How to Use "Playtime" as a Reward in Dog Training
Many people understand the advantages of using food as a reward in training dogs, but play is also a very powerful reward.
Studies have found that, for dogs, social interactions with familiar humans are highly rewarding and that dogs whose owners play with them have been found to score higher in obedience tests than those whose owners do not play with them (Bradshaw, Pullen, & Rooney, 2015).
To get the most out of play, keep everything positive.
The benefits of play are reduced if the dog receives a verbal correction from the owner and dogs who have been trained with punishment-based methods are much less interactive during play than dogs who are trained with rewards (Bradshaw, Pullen, & Rooney, 2015).
Initiating play with many dogs is easy. Studies on play between dogs and humans showed that when humans run toward or away from a dog, the human was effective at initiating play with their dog but when humans tapped the floor in a common method of attempting to initiate play, the dogs showed a much lower rate of responding playfully to the human behavior (Rooney, Bradshaw, & Robinson, 2001).
A good game to play with a dog is tug toy. For many years this was not recommended but is actually a great game to teach rules of play, to build confidence in the dog, to reduce anxiety and as a great reward for other less engaging exercises. Teaching “tug-of-war” correctly is important and consists of several steps.
Tug toy should be taught and played with rules in place, much like human games are. The rules should be trained and include that the dog must relinquish the item when asked; that there is a special tug toy for this game and that the game is initiated on cue (and the dog must not grab before the cue to start is given; the game should be interrupted by other exercises like obedience and a game restart as the reward; and that the dog can never place his teeth on human skin. (San Francisco SPCA, 2016).
Dr. Ian Dunbar notes that if the dog bends a single rule, the owner simply says "Finish" and walks off. The dog learns that any rule-bend always abruptly terminates an otherwise fun game. He further notes that tug-of-war is a great way to practice keeping control over your dog when they are excited. It also can teach dogs to relinquish items willingly, knowing they will get them back and can reduce the chance of developing resource guarding. (Dunbar)
The other benefit to playing games with your dog is that studies have shown a correlation between lowered rates of separation-related behavior such as vocalizing in the absence of the owner or staying by the door the owner left by and playing games with physical contact between dogs and owners and playing games with physical contact between dogs and owners (Rooney & Bradshaw, 2003).
Play is rewarding because it is fun for the participants.
In studies of rats, neurobiologist JaakPanksepp discovered that an increase in opiates facilitates playfulness and opiates may enhance the pleasure and rewards associated with playing. Play is a cooperative pastime and MRIs (magnetic resonance imaging) on humans show that the brain’s pleasure centers are activated when people cooperate with one another (Bekoff, 2007). Studies at Colorado State University revealed that oxytocin levels in women increased by 58 percent when women played with their dog (Hare & Woods, 2013). Oxytocin is an important hormone for women promoting mother-child bonding amongst other functions and has been referred to as the “cuddle” hormone.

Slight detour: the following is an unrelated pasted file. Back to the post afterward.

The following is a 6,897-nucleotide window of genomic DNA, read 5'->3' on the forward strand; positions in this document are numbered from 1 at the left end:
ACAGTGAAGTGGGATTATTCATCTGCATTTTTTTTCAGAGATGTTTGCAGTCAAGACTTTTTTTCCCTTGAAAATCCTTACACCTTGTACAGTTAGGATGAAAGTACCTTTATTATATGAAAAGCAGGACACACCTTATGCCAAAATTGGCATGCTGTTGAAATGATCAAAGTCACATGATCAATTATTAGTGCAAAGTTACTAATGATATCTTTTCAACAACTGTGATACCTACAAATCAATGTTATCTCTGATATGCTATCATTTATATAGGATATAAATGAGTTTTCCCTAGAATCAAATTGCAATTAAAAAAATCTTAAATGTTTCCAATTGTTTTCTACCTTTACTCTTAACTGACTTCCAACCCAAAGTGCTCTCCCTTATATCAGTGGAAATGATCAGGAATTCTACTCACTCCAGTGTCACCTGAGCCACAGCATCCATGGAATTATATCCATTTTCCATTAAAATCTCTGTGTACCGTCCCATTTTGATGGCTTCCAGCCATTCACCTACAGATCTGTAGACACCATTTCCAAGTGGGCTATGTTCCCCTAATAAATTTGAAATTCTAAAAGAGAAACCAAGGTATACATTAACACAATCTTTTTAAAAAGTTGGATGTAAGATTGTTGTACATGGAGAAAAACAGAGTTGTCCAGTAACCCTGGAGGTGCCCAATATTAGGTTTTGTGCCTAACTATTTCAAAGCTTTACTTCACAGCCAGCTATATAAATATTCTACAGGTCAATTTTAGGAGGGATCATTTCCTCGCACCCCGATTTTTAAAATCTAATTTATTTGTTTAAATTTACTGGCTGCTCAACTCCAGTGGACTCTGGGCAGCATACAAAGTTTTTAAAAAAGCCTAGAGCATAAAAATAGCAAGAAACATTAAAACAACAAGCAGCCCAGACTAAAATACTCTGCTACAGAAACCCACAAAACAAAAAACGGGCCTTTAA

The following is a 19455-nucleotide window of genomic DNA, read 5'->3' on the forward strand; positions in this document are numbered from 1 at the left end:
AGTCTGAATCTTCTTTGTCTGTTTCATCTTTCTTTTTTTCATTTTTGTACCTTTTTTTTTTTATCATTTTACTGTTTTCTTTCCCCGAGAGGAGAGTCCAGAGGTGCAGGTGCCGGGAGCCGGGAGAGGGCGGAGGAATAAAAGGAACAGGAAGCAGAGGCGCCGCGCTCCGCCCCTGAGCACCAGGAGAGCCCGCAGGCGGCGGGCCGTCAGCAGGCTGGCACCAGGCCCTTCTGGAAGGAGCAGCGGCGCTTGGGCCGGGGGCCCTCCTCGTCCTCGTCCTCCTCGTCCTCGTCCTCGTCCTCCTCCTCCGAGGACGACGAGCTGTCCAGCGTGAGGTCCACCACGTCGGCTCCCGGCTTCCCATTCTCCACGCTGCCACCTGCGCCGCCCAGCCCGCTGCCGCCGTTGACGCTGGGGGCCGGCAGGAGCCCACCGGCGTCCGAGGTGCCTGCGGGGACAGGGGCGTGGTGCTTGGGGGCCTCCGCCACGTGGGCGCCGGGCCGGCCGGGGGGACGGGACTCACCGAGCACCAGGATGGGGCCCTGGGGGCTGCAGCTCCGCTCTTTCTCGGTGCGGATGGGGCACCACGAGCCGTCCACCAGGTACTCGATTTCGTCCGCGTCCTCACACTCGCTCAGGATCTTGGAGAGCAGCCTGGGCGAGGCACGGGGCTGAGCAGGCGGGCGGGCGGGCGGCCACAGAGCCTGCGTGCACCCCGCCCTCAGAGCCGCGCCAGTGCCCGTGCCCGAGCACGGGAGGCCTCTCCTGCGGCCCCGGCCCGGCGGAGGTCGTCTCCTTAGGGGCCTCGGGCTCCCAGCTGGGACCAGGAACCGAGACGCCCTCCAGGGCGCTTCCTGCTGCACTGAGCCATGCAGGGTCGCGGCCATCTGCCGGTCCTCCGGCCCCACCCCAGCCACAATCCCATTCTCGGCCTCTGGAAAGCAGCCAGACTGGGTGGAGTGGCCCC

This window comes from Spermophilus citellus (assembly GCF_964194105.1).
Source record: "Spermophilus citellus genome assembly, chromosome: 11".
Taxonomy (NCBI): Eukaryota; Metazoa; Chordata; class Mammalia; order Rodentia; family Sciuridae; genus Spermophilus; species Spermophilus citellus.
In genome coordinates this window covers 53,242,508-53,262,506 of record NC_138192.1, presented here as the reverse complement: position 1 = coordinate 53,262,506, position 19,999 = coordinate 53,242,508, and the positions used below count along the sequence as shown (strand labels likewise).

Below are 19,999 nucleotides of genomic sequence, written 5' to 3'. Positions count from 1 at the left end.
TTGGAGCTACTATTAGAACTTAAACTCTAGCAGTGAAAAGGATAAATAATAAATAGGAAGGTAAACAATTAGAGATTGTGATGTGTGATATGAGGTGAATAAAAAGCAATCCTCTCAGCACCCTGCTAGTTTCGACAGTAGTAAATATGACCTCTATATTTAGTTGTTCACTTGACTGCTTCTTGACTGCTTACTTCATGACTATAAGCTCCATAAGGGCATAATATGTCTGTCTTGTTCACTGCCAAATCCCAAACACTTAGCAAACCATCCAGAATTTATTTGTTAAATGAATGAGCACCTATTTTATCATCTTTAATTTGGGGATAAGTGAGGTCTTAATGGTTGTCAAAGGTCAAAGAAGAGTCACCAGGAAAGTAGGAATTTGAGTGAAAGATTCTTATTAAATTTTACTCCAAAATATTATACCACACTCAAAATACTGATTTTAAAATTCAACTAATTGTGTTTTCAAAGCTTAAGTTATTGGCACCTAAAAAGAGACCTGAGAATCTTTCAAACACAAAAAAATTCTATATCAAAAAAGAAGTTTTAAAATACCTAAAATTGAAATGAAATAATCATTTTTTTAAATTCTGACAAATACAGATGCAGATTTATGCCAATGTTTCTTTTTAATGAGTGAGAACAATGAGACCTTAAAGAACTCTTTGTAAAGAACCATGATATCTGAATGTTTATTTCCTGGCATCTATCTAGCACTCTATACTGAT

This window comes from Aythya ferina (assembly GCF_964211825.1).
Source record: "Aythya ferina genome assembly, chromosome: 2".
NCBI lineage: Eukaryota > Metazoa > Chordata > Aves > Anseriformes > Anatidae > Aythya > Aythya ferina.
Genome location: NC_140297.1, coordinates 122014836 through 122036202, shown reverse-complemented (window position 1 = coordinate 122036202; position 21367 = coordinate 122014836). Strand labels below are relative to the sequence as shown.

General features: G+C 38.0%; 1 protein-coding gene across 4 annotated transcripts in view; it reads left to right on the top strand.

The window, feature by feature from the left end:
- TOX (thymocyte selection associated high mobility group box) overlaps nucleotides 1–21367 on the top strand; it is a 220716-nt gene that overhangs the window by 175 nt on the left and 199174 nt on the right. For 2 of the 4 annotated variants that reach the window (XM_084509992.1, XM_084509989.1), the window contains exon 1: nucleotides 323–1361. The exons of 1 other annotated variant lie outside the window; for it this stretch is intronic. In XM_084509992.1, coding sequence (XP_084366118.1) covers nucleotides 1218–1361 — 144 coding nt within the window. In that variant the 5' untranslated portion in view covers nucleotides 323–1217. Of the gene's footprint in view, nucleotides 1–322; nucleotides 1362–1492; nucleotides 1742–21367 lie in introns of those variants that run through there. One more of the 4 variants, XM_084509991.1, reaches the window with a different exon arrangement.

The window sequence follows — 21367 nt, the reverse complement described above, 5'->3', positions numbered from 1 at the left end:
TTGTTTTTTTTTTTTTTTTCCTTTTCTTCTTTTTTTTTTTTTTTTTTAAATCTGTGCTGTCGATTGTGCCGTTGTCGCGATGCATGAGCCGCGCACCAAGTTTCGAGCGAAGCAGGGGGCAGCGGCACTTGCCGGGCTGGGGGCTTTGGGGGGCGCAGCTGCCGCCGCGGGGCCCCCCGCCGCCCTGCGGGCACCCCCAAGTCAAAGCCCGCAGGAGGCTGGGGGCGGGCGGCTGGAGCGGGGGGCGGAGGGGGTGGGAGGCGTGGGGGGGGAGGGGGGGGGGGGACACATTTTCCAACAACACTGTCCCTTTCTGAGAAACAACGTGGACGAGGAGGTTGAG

Jane Bowers, B.A., CABC, CPDT-KA
Jane Bowers has been training dogs for over two decades. She teaches people to train their dogs in group and private training courses and has a keen interest in assisting dogs with behavioral issues. Her company is Dogs of Distinction Canine Training Inc. Jane has a monthly newspaper column on dog related topics and is a former host of a live call in TV show on animals. She is a strong advocate for force free and humane training methods for all animals. Jane has a degree in psychology and is certified as a dog trainer through the Certification Council of Professional Pet Dog Trainers and as a behaviour consultant through the International Association of Behavior Consultants and through the Association of Animal Behavior Professionals.
These organizations require a minimum number of continuing education units be obtained to retain certification. She is also a professional member of "The Pet Professional Guild," an organization committed to force-free training of animals and the "Association of Professional Dog Trainers," a professional organization of individual trainers who are committed to being better trainers through education. Jane is the content creator of the online course "Assessing and Interpreting Dog Behaviour," which is a course for law enforcement personnel who meet unfamiliar dogs in the course of their duties. She is the author of "Perfect Puppy Parenting," a guide to raising a happy, confident, well-behaved dog. Jane spent 17 years working for Customs Border Services and in joint teams with US Homeland Security and the RCMP. She spent a further 8 years working as an Animal Control Officer and Bylaw Enforcement Officer. Jane lives on a small farm with dogs, sheep, donkeys, and chickens. The dogs each came from situations that prevented them from living in their original homes. The dogs range in size and age and with the dog training and behavioral work, whether it's participating in the development of an online training course, working with a client's dog or tracking a lost pet or animal.